14. The oil companies position on providing social services in their operating areas is clearly and succinctly enunciated by the Shell Petroleum Development Company of Nigeria Limited. In their pamphlet titled ‘Statement of General Business Principles’ they state that “Shell endeavours always to act commercially, operating within the existing national laws in a socially responsible manner…..The most important contribution that Shell can make to the social and material progress of Nigeria is in performing efficiently its direct line of business. Furthermore, it is neither feasible nor proper for Shell to pre-empt the responsibilities of the Federal or State Government in providing and maintaining social facilities and services”. Albeit, Shell awards a number of scholarships of national character, establishes a few demonstrative farms and builds a number of roads that link their location with State roads (as they should). As for oil industry providing employment opportunities for the oil producing areas, a cursory glance at the staff list, especially in the grades that matter-the management-will reveal that recruitment by no means takes into consideration areas of production.
15. Prospecting and subsequent mining of mineral oil off-shore began in earnest during the civil war when most of the operating oilfields were in the disturbed areas. And there was never any distinction between on-shore and off-shore mining until, by Decree No. 9 of 1971, the Federal Military Government accorded itself the sole rights to rents and royalties on off-shore mining. This immediately raised what has now become a nagging political question: whether Nigeria can lay claim to any territorial waters without first, or at least equally, laying claim to the adjoining state (or territory). The argument then is that Nigeria owns the seas by virtue of the adjoining state being part of Nigeria. Anti-derivationists then point out that the second Columns of Part I of the First Schedule to the 1979 Constitution, which defines the area of each State, nowhere mentions the Continental Shelf or Territorial Waters as being part of any State. And the oil States quickly react by invoking Section 2(2) of the same Constitution which simply provides that “Nigeria shall be a Federation Constitution and, therefore, if our Territorial Waters are part of Nigeria they must be so by virtue of being parts of some States. And so the argument continues.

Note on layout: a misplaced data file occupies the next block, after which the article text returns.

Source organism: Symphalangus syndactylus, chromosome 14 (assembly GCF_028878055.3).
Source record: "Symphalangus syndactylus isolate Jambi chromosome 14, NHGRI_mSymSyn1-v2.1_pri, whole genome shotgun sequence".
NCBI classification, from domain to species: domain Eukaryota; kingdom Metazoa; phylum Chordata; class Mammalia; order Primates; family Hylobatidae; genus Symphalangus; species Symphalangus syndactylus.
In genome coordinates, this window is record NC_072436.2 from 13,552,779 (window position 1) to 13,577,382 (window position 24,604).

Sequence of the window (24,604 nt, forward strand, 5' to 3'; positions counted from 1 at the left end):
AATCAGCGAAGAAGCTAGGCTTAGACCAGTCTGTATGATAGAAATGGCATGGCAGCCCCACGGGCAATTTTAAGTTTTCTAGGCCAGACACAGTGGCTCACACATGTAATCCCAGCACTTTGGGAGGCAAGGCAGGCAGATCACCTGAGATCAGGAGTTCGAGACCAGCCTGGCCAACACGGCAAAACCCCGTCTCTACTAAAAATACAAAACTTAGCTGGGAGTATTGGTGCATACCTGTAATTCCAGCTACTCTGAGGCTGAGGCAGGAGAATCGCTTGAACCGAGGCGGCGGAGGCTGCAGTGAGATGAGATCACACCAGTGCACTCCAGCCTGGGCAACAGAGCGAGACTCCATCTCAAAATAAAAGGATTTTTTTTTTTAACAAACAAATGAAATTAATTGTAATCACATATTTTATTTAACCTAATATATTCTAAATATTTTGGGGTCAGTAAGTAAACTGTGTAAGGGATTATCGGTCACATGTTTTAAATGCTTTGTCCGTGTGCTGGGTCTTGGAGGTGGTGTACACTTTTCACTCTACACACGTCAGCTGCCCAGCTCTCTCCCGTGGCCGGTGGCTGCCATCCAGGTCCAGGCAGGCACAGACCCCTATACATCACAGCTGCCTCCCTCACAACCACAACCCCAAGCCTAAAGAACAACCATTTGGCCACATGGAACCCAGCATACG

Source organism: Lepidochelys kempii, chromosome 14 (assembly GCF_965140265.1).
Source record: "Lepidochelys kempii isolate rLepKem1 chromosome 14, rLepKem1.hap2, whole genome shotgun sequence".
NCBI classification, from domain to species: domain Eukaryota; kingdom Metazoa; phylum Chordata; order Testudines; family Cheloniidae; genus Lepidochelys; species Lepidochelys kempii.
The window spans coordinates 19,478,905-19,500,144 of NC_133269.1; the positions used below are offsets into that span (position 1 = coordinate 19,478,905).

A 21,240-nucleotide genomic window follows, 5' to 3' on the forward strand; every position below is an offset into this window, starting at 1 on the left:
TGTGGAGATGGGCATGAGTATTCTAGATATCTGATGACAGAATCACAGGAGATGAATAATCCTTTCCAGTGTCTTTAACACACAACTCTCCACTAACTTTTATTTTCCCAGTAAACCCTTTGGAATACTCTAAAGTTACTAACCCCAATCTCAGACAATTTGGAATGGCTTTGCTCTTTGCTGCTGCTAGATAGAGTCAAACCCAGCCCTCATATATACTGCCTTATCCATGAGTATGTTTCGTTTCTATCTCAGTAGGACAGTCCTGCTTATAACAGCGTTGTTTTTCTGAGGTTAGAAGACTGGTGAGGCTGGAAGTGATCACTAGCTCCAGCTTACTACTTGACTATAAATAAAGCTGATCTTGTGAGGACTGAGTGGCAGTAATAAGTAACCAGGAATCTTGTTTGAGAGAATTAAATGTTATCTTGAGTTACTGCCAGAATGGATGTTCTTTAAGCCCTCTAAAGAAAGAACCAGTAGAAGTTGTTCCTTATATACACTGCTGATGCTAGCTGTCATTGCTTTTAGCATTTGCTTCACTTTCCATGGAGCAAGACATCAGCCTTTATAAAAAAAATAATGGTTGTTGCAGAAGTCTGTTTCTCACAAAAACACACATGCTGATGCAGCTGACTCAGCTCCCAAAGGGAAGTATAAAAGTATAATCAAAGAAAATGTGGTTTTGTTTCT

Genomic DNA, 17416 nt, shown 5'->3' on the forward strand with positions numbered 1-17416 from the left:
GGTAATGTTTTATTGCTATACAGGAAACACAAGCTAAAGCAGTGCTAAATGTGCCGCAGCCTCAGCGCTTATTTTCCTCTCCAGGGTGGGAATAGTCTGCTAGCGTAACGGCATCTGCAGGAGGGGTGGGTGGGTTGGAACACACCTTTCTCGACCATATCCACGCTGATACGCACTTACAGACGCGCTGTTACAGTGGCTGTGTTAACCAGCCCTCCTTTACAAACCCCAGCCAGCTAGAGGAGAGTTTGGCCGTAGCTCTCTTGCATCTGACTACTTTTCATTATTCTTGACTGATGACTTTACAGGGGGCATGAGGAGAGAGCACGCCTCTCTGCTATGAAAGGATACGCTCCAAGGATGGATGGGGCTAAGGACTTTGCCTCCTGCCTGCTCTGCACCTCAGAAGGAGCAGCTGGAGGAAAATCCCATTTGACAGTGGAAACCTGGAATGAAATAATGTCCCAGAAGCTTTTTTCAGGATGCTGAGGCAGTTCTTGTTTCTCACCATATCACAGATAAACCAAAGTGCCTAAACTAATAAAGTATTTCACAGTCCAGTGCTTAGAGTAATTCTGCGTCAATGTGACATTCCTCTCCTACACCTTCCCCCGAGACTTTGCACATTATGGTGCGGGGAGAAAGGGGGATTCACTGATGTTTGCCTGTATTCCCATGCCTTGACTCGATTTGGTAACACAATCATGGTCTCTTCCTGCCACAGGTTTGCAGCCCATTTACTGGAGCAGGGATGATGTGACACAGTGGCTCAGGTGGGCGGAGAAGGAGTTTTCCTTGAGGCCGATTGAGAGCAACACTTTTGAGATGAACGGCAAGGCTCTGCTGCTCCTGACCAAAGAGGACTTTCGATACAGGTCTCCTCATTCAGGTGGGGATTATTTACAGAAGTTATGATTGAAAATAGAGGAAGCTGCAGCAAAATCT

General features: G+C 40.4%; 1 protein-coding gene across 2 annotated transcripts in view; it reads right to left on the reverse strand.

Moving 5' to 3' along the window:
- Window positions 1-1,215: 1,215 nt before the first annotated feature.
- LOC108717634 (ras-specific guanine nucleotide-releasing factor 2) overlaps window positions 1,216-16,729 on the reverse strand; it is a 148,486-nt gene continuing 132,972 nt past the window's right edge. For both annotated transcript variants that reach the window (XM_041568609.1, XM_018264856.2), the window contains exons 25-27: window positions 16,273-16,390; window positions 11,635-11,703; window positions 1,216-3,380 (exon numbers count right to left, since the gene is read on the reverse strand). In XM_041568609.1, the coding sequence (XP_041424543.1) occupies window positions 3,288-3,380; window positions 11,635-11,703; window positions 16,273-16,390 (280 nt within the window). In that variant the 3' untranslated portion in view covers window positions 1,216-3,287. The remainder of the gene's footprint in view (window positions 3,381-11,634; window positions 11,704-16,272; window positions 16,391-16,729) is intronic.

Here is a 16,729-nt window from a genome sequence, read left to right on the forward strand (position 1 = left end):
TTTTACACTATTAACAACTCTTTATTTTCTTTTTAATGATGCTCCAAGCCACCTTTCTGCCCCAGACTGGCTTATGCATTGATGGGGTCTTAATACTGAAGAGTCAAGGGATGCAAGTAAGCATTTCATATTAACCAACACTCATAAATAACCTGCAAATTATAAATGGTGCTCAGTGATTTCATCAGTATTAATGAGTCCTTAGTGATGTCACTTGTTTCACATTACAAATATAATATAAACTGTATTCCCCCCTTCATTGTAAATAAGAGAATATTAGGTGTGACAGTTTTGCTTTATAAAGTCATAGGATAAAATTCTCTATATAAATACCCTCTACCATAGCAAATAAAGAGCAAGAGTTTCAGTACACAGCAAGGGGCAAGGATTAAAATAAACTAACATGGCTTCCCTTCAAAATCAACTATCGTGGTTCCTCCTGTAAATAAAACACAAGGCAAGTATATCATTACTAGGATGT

The points to bear in mind, however, are: (i) that most of the establishments for off-shore mining (e.g. tankfarms) are on land; (ii) that the adjoining States are as exposed to the hazards of off mining as they are to on-shore, as has been amply borne out by recent events in the Rivers State; (iii) the people of the adjoining States lose their farm lands to on-shore operations.
It is worthy of note at this juncture that the North Sea oil-fields in Britain are off-shore and yet Scotland, the adjoining State, has been transformed, within the few years of the North Sea oil operation, from a poverty-striken, almost deserted region to one of the most prosperous in the United Kingdom today.
Equity and fair play dictate that you cannot take out without putting something back, otherwise you create a vacuum which Nature abhors. Looking at the issue purely from the point of view of equity, therefore, there is no defensible justification for the distinction between on—and off-shore mining in the application of the derivation principle. The distinction looks at best like an excuse for depriving a people of their inalienable rights. I therefore recommend that, in respect of mining rents and royalties, there should be no distinction between on-shore and off-shore.
Eric Teniola, a former Director in the Presidency, Writes from Lagos.